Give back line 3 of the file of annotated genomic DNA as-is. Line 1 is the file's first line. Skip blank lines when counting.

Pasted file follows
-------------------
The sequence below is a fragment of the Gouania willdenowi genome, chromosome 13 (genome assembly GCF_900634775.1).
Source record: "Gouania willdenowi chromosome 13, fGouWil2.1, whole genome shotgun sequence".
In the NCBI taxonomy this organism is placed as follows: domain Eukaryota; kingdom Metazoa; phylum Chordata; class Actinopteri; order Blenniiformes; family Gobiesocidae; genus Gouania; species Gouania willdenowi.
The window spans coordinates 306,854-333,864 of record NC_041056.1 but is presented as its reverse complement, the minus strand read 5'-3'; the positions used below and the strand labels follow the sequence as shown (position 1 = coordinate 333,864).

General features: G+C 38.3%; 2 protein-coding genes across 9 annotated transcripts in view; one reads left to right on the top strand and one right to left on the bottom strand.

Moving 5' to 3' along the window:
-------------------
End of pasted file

In the NCBI taxonomy this organism is placed as follows: domain Eukaryota; kingdom Metazoa; phylum Chordata; class Actinopteri; order Blenniiformes; family Gobiesocidae; genus Gouania; species Gouania willdenowi.